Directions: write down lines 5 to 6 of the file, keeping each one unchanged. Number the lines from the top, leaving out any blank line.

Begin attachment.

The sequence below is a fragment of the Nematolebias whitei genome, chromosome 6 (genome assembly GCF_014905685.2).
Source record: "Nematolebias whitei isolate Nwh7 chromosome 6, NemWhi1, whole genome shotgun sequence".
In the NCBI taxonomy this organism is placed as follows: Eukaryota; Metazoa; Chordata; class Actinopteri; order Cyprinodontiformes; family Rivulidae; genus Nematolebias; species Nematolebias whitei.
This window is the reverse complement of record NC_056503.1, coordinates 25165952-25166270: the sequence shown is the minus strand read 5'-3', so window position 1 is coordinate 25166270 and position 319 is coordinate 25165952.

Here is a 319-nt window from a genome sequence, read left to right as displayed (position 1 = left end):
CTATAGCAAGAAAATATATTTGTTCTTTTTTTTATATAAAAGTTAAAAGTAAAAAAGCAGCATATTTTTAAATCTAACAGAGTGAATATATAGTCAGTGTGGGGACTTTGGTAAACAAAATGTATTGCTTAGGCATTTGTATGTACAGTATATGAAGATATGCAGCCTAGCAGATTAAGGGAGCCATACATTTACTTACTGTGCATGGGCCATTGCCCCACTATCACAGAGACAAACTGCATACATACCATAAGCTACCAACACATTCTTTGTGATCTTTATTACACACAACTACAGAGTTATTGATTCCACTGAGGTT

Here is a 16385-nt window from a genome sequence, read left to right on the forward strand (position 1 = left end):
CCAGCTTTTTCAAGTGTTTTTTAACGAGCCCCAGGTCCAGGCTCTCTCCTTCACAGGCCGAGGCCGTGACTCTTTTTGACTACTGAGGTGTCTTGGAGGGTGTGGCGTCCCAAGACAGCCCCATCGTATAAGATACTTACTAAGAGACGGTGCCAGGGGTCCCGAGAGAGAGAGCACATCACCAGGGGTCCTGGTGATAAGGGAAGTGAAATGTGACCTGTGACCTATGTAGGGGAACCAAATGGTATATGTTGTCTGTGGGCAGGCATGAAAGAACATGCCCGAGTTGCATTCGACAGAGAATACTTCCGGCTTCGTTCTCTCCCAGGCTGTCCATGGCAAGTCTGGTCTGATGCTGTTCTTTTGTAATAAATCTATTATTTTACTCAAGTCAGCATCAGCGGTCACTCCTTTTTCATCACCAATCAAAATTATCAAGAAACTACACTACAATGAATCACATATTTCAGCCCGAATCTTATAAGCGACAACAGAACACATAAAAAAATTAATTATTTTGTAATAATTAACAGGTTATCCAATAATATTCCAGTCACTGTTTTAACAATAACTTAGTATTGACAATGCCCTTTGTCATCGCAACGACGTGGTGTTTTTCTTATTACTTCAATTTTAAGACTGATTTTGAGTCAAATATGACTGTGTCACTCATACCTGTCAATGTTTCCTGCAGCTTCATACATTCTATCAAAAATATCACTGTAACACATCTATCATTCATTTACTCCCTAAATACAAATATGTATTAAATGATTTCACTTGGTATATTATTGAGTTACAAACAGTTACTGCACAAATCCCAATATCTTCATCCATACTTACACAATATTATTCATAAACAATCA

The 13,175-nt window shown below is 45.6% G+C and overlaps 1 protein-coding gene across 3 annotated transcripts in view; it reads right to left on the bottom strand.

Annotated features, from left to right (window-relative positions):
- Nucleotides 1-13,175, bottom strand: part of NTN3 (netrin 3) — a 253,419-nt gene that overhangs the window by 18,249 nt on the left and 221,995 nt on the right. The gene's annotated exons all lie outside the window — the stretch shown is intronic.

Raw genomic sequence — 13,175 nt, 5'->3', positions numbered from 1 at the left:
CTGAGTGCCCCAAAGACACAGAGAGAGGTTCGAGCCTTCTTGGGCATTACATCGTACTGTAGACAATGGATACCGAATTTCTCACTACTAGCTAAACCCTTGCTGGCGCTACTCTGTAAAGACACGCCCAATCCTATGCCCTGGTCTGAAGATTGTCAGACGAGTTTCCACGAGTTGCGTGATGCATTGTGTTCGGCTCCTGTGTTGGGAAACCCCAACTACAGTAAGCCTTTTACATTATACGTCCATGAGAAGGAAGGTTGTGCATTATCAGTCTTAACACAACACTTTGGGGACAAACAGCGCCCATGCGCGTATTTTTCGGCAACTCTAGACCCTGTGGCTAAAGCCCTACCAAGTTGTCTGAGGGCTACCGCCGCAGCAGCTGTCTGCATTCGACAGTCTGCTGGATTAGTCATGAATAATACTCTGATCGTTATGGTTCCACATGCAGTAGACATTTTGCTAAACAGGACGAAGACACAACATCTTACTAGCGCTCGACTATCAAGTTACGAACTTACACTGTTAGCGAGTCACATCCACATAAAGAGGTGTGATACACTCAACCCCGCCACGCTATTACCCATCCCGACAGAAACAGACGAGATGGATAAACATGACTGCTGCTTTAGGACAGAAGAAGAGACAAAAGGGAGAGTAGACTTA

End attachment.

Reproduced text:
Here is a 319-nt window from a genome sequence, read left to right as displayed (position 1 = left end):
CTATAGCAAGAAAATATATTTGTTCTTTTTTTTATATAAAAGTTAAAAGTAAAAAAGCAGCATATTTTTAAATCTAACAGAGTGAATATATAGTCAGTGTGGGGACTTTGGTAAACAAAATGTATTGCTTAGGCATTTGTATGTACAGTATATGAAGATATGCAGCCTAGCAGATTAAGGGAGCCATACATTTACTTACTGTGCATGGGCCATTGCCCCACTATCACAGAGACAAACTGCATACATACCATAAGCTACCAACACATTCTTTGTGATCTTTATTACACACAACTACAGAGTTATTGATTCCACTGAGGTT